In case you want to know more about my travels for 10 weeks in China in 1985, crossing the country on a bicycle with one companion, most of the time in areas closed to foreigners (no one asked for papers so we cycled on), just write me for a copy of the pocket-size paperback, now on special offer here for CHF8, including postage if you’re in Switzerland, CHF7 plus postage if you’re elsewhere. I’ll provide the Paypal link or e-banking details. It’s designed to be read on the flight to China.
Here’s the description I re-found, thanks to u.ki: “China, on the Ground is a seasoned reporter’s personal notes on China today, in seven cities in one month (July 2005), compared to the country as she saw it 19 years earlier. It is an open letter to other travellers, primarily business people, who want a deeper understanding of the country than guidebooks offer, but who don’t have the time or interest at the moment for treatises on the subject. Ellen Wallace uses a light touch to compare China’s shift to a market economy country, viewed from the ground today, to the barrage of reports in the press. Most of these take the measure of China as it flies at high speed into the future, without pausing long to observe the Chinese as they move about their daily lives…”
The funniest part, for me, is rereading this, about my China travel companion in 2004, my son: “But the China of the future belongs to a new generation. In January 2004 Liam Bates, age 16, British, American and soon-to-be Swiss citizen, decided that he wanted to study Chinese in order to better learn wushu, often known (and misunderstood) in the West under the name “kung fu.” This was despite, and not because of, his parents’ trip to the fabled Middle Kingdom during the dark era before his birth.”
Today that boy is a TV star in China. Who could have predicted that in 1985?
I burst out laughing, as you probably will, when I saw the link to this site from a friend on a health care forum. On reflection I decided it’s one of the most useful things I’ve seen on the Internet in a while. Anyone who has digestive problems, or an aging parent with them, or a small child, eventually ends up trying to describe stools.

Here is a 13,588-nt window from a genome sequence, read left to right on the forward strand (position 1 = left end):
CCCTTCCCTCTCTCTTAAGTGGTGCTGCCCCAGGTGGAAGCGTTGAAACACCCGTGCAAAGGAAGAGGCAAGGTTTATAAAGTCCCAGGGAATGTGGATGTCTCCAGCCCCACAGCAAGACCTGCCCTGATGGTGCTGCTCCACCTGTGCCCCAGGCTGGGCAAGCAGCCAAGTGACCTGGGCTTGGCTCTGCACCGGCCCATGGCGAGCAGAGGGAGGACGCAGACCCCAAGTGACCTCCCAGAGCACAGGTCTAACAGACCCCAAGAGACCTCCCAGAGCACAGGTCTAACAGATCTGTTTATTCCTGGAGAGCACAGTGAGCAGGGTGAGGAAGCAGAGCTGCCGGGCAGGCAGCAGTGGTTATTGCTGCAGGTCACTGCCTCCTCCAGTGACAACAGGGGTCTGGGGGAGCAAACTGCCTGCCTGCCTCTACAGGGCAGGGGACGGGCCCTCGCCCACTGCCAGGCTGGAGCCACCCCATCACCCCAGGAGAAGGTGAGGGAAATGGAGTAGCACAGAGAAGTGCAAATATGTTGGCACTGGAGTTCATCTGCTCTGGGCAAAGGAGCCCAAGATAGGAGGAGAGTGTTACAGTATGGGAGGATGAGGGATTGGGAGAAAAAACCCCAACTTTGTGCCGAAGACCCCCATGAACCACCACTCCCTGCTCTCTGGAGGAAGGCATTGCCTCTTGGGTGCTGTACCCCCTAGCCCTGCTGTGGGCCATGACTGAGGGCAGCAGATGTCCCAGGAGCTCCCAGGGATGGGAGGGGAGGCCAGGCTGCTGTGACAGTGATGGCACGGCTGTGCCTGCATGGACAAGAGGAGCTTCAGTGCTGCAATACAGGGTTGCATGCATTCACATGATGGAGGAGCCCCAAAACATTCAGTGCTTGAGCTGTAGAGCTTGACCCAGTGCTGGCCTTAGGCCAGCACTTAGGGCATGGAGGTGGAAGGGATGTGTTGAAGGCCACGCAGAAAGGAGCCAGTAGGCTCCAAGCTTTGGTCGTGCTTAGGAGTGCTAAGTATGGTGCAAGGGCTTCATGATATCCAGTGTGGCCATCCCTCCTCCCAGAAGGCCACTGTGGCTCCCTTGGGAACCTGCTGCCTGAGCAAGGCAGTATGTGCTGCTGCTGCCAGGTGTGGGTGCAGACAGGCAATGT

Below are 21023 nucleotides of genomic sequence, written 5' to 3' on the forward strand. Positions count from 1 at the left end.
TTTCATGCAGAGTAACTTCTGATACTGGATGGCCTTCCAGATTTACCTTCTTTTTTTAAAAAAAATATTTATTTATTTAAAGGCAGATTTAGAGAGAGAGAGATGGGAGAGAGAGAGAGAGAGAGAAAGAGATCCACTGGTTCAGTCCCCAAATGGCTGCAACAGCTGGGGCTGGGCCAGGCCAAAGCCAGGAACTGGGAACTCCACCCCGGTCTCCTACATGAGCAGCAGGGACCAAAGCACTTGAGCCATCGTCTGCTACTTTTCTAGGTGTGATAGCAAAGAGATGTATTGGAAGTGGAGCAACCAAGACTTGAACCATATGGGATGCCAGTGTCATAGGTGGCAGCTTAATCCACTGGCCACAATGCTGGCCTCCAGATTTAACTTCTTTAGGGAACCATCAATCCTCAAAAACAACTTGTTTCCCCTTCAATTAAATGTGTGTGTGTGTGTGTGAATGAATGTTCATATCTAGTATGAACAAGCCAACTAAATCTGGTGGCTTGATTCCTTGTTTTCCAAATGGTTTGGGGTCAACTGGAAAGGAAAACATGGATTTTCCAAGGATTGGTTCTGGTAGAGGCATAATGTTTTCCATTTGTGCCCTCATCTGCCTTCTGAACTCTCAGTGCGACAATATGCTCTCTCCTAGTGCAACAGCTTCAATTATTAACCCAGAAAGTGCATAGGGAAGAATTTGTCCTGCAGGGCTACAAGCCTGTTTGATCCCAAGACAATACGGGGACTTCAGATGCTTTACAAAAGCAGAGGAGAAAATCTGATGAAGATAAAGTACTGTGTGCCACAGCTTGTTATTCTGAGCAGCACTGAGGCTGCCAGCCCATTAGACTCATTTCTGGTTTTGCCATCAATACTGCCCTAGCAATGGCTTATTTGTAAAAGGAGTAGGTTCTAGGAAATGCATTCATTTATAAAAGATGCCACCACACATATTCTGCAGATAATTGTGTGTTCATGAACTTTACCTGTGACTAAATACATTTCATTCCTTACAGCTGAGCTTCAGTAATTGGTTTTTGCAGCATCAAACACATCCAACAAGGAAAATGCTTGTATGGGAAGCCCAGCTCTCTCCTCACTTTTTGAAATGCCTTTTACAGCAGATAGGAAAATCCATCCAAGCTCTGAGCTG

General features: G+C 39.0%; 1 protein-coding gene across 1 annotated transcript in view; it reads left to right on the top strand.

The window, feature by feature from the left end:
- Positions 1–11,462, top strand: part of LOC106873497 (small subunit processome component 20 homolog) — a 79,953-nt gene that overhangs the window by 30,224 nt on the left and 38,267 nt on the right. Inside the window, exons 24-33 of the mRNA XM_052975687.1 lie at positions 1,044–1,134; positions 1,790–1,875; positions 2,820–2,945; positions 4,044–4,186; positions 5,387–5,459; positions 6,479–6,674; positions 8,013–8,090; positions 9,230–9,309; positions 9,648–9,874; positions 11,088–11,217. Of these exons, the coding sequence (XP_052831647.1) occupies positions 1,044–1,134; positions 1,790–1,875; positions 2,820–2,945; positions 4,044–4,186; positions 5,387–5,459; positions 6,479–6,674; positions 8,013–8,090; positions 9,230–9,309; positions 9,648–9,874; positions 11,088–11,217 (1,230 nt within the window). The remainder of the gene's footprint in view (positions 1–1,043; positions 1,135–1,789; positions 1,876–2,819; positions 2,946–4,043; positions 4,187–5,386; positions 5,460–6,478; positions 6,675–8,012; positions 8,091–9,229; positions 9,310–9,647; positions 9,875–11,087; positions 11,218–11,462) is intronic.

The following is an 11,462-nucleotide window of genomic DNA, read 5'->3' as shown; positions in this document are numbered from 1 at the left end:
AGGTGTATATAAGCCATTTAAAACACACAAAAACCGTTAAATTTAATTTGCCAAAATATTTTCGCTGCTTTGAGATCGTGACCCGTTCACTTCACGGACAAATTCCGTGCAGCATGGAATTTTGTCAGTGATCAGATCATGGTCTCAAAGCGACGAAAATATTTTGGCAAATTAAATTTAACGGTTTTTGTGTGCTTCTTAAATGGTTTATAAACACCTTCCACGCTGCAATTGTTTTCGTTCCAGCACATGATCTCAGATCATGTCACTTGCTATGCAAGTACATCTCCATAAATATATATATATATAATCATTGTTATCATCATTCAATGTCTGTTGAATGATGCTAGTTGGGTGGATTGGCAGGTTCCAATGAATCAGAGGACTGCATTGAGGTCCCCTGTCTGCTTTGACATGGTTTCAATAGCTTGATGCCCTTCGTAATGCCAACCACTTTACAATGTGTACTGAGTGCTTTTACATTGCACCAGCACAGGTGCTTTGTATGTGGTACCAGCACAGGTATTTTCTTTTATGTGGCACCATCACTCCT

I have some uncomfortable memories of trying to describe smells and texture, and I’m not the only one!
It turns out you don’t have to use your imagination to get it right: here’s a chart. Now I’ll stop before I can’t resist making bad jokes about this.
GENEVA, SWITZERLAND – David Cay Johnston, Reuters columnist, says he thinks the chances are only one in 84,000 that the US Congress will simplify the US tax system, but he’s nevertheless taking on the admirable job of pointing out to them the wisdom of doing so. Johnston’s blog post was sparked by a federal government action to shut down “a nationwide chain of income tax preparation shops it accuses of fraud”.
His lengthy post on why and how to do so are worth reading if the subject affects you, which means just about anyone in Switzerland or France (read: living abroad) who has to file US taxes. Since the complexity and exorbitant cost of filing US taxes for people who don’t owe tax is one of the reasons cited by many Americans abroad for their failure to file (and to thus be considered non-compliant), any suggestions to simplify the system are worth discussion.
Johnston points out that:
“Congress could easily eliminate fraud by abusive tax preparers, as is alleged in the Ogbazion case, and save taxpayers billions of dollars annually, by simply ending mandatory filing of tax returns for most taxpayers.
“About 100 million taxpayers — those whose income is entirely from wages and retirement funds, and who do not itemize deductions — should not have to file returns. The government already has the information it needs to calculate the taxes these people owe, once they supply their marital status and number of dependents. It would not take much to automate their income tax payments, as many other modern countries do.”
The remarkably simpler Swiss tax filing system, for example, requires people in this category to file, but the numbers are calculated for them and the process is quick and simple, a question of a few minutes and there is no need to pay an outside company. Bravo to Johnston for suggesting the US would be wise to move in that direction, too.
Ed. note: The next in a series of US Town Hall meetings in Switzerland will be at the University of Lausanne 18 April. There is one more in the series of five, in Zurich 9 May.
US tax filers and anyone interested in the complex issues linked to US citizenship if you live abroad should consider attending.
UNIVERSITY OF LAUSANNE
INTERNEF BUILDING – ROOM 126
PARKING LOT: DORIGNY
METRO: M1 – UNIL-DORIGNY STATION